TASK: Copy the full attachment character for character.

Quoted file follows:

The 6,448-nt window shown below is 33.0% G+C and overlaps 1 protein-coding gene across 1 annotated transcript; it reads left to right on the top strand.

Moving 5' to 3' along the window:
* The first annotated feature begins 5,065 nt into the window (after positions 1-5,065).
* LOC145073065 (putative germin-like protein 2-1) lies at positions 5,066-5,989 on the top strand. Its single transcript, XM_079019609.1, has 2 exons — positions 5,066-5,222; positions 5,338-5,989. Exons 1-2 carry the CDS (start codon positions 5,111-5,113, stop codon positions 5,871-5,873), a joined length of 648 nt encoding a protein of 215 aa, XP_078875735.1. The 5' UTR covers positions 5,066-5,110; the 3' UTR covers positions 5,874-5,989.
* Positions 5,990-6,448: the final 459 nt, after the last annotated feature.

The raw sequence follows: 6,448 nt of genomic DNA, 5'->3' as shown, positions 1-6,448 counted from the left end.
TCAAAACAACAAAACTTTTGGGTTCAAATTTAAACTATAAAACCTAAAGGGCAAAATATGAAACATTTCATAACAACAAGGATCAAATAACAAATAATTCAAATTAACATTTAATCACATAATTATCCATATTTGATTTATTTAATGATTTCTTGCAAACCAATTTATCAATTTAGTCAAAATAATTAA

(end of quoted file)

The 6,448-nt window shown below is 33.0% G+C and overlaps 1 protein-coding gene across 1 annotated transcript; it reads left to right on the top strand.

Moving 5' to 3' along the window:
* The first annotated feature begins 5,065 nt into the window (after positions 1-5,065).
* LOC145073065 (putative germin-like protein 2-1) lies at positions 5,066-5,989 on the top strand. Its single transcript, XM_079019609.1, has 2 exons — positions 5,066-5,222; positions 5,338-5,989. Exons 1-2 carry the CDS (start codon positions 5,111-5,113, stop codon positions 5,871-5,873), a joined length of 648 nt encoding a protein of 215 aa, XP_078875735.1. The 5' UTR covers positions 5,066-5,110; the 3' UTR covers positions 5,874-5,989.
* Positions 5,990-6,448: the final 459 nt, after the last annotated feature.

The raw sequence follows: 6,448 nt of genomic DNA, 5'->3' as shown, positions 1-6,448 counted from the left end.
TCAAAACAACAAAACTTTTGGGTTCAAATTTAAACTATAAAACCTAAAGGGCAAAATATGAAACATTTCATAACAACAAGGATCAAATAACAAATAATTCAAATTAACATTTAATCACATAATTATCCATATTTGATTTATTTAATGATTTCTTGCAAACCAATTTATCAATTTAGTCAAAATAATTAA